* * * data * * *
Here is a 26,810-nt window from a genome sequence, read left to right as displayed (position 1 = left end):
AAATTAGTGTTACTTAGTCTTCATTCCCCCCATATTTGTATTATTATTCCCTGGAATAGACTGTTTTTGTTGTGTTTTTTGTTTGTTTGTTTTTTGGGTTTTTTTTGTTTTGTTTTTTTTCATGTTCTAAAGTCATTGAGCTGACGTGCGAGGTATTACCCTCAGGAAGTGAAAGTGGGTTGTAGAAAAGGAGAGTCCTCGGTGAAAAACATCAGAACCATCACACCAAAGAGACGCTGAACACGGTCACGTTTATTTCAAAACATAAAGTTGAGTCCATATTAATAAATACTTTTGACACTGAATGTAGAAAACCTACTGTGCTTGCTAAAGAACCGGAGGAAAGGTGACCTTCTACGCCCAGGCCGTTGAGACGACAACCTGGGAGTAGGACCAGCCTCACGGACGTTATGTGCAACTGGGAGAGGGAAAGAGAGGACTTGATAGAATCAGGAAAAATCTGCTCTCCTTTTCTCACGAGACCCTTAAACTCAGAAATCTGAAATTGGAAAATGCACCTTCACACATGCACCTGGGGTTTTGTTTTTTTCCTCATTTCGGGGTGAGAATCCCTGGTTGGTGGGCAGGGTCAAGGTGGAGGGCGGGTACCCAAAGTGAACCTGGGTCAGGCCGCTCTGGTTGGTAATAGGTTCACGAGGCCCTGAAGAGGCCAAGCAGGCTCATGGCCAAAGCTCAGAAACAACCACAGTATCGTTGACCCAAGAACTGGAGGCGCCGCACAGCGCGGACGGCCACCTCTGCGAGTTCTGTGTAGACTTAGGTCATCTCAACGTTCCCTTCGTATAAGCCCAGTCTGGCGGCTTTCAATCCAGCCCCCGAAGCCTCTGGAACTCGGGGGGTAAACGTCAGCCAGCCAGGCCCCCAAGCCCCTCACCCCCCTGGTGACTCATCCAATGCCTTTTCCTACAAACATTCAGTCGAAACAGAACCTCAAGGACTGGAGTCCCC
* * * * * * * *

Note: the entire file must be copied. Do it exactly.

Here is a 26,810-nt window from a genome sequence, read left to right as displayed (position 1 = left end):
AAATTAGTGTTACTTAGTCTTCATTCCCCCCATATTTGTATTATTATTCCCTGGAATAGACTGTTTTTGTTGTGTTTTTTGTTTGTTTGTTTTTTGGGTTTTTTTTGTTTTGTTTTTTTTCATGTTCTAAAGTCATTGAGCTGACGTGCGAGGTATTACCCTCAGGAAGTGAAAGTGGGTTGTAGAAAAGGAGAGTCCTCGGTGAAAAACATCAGAACCATCACACCAAAGAGACGCTGAACACGGTCACGTTTATTTCAAAACATAAAGTTGAGTCCATATTAATAAATACTTTTGACACTGAATGTAGAAAACCTACTGTGCTTGCTAAAGAACCGGAGGAAAGGTGACCTTCTACGCCCAGGCCGTTGAGACGACAACCTGGGAGTAGGACCAGCCTCACGGACGTTATGTGCAACTGGGAGAGGGAAAGAGAGGACTTGATAGAATCAGGAAAAATCTGCTCTCCTTTTCTCACGAGACCCTTAAACTCAGAAATCTGAAATTGGAAAATGCACCTTCACACATGCACCTGGGGTTTTGTTTTTTTCCTCATTTCGGGGTGAGAATCCCTGGTTGGTGGGCAGGGTCAAGGTGGAGGGCGGGTACCCAAAGTGAACCTGGGTCAGGCCGCTCTGGTTGGTAATAGGTTCACGAGGCCCTGAAGAGGCCAAGCAGGCTCATGGCCAAAGCTCAGAAACAACCACAGTATCGTTGACCCAAGAACTGGAGGCGCCGCACAGCGCGGACGGCCACCTCTGCGAGTTCTGTGTAGACTTAGGTCATCTCAACGTTCCCTTCGTATAAGCCCAGTCTGGCGGCTTTCAATCCAGCCCCCGAAGCCTCTGGAACTCGGGGGGTAAACGTCAGCCAGCCAGGCCCCCAAGCCCCTCACCCCCCTGGTGACTCATCCAATGCCTTTTCCTACAAACATTCAGTCGAAACAGAACCTCAAGGACTGGAGTCCCC